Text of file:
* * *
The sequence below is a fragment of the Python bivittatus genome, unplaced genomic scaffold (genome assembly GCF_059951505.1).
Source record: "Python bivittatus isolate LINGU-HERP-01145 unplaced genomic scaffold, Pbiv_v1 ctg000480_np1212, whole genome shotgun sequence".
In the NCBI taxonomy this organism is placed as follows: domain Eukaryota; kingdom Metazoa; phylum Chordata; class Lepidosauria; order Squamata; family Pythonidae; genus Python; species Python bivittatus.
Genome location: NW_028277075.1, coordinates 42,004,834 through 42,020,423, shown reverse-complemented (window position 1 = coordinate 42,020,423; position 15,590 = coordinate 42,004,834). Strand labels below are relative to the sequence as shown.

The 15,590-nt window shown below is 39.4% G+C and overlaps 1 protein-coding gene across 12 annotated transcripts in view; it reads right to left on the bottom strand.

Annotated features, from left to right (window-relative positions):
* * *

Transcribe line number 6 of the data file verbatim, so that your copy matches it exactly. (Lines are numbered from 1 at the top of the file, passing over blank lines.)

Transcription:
Annotated features, from left to right (window-relative positions):